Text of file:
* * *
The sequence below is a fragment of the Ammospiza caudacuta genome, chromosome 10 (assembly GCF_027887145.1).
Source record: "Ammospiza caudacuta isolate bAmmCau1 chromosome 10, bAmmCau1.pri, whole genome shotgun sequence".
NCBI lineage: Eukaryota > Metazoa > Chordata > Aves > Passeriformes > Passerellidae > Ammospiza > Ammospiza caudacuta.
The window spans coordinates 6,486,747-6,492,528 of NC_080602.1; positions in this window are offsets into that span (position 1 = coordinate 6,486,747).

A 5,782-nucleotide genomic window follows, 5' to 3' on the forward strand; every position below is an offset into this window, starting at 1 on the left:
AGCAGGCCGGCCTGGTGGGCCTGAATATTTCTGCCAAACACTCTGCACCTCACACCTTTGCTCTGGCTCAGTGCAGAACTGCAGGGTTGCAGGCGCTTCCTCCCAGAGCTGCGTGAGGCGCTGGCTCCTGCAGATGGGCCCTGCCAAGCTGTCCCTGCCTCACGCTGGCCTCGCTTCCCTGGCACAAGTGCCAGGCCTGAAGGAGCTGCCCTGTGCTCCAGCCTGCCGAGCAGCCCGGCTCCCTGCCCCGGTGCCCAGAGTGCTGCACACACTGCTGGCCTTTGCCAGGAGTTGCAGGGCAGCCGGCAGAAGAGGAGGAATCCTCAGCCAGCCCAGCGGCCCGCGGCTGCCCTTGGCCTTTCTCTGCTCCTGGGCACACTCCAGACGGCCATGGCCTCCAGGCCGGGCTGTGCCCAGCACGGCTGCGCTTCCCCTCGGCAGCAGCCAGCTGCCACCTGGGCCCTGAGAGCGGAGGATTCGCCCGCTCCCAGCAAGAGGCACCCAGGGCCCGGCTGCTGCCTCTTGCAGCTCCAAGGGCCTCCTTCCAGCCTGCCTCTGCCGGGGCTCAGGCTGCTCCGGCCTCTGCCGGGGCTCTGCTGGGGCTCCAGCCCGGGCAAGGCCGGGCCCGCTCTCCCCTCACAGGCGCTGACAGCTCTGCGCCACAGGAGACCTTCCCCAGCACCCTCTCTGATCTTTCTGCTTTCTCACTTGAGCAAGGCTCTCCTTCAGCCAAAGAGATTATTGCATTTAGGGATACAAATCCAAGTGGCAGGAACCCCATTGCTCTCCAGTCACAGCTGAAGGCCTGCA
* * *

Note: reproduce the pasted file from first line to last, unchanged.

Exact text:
The sequence below is a fragment of the Ammospiza caudacuta genome, chromosome 10 (assembly GCF_027887145.1).
Source record: "Ammospiza caudacuta isolate bAmmCau1 chromosome 10, bAmmCau1.pri, whole genome shotgun sequence".
NCBI lineage: Eukaryota > Metazoa > Chordata > Aves > Passeriformes > Passerellidae > Ammospiza > Ammospiza caudacuta.
The window spans coordinates 6,486,747-6,492,528 of NC_080602.1; positions in this window are offsets into that span (position 1 = coordinate 6,486,747).

A 5,782-nucleotide genomic window follows, 5' to 3' on the forward strand; every position below is an offset into this window, starting at 1 on the left:
AGCAGGCCGGCCTGGTGGGCCTGAATATTTCTGCCAAACACTCTGCACCTCACACCTTTGCTCTGGCTCAGTGCAGAACTGCAGGGTTGCAGGCGCTTCCTCCCAGAGCTGCGTGAGGCGCTGGCTCCTGCAGATGGGCCCTGCCAAGCTGTCCCTGCCTCACGCTGGCCTCGCTTCCCTGGCACAAGTGCCAGGCCTGAAGGAGCTGCCCTGTGCTCCAGCCTGCCGAGCAGCCCGGCTCCCTGCCCCGGTGCCCAGAGTGCTGCACACACTGCTGGCCTTTGCCAGGAGTTGCAGGGCAGCCGGCAGAAGAGGAGGAATCCTCAGCCAGCCCAGCGGCCCGCGGCTGCCCTTGGCCTTTCTCTGCTCCTGGGCACACTCCAGACGGCCATGGCCTCCAGGCCGGGCTGTGCCCAGCACGGCTGCGCTTCCCCTCGGCAGCAGCCAGCTGCCACCTGGGCCCTGAGAGCGGAGGATTCGCCCGCTCCCAGCAAGAGGCACCCAGGGCCCGGCTGCTGCCTCTTGCAGCTCCAAGGGCCTCCTTCCAGCCTGCCTCTGCCGGGGCTCAGGCTGCTCCGGCCTCTGCCGGGGCTCTGCTGGGGCTCCAGCCCGGGCAAGGCCGGGCCCGCTCTCCCCTCACAGGCGCTGACAGCTCTGCGCCACAGGAGACCTTCCCCAGCACCCTCTCTGATCTTTCTGCTTTCTCACTTGAGCAAGGCTCTCCTTCAGCCAAAGAGATTATTGCATTTAGGGATACAAATCCAAGTGGCAGGAACCCCATTGCTCTCCAGTCACAGCTGAAGGCCTGCA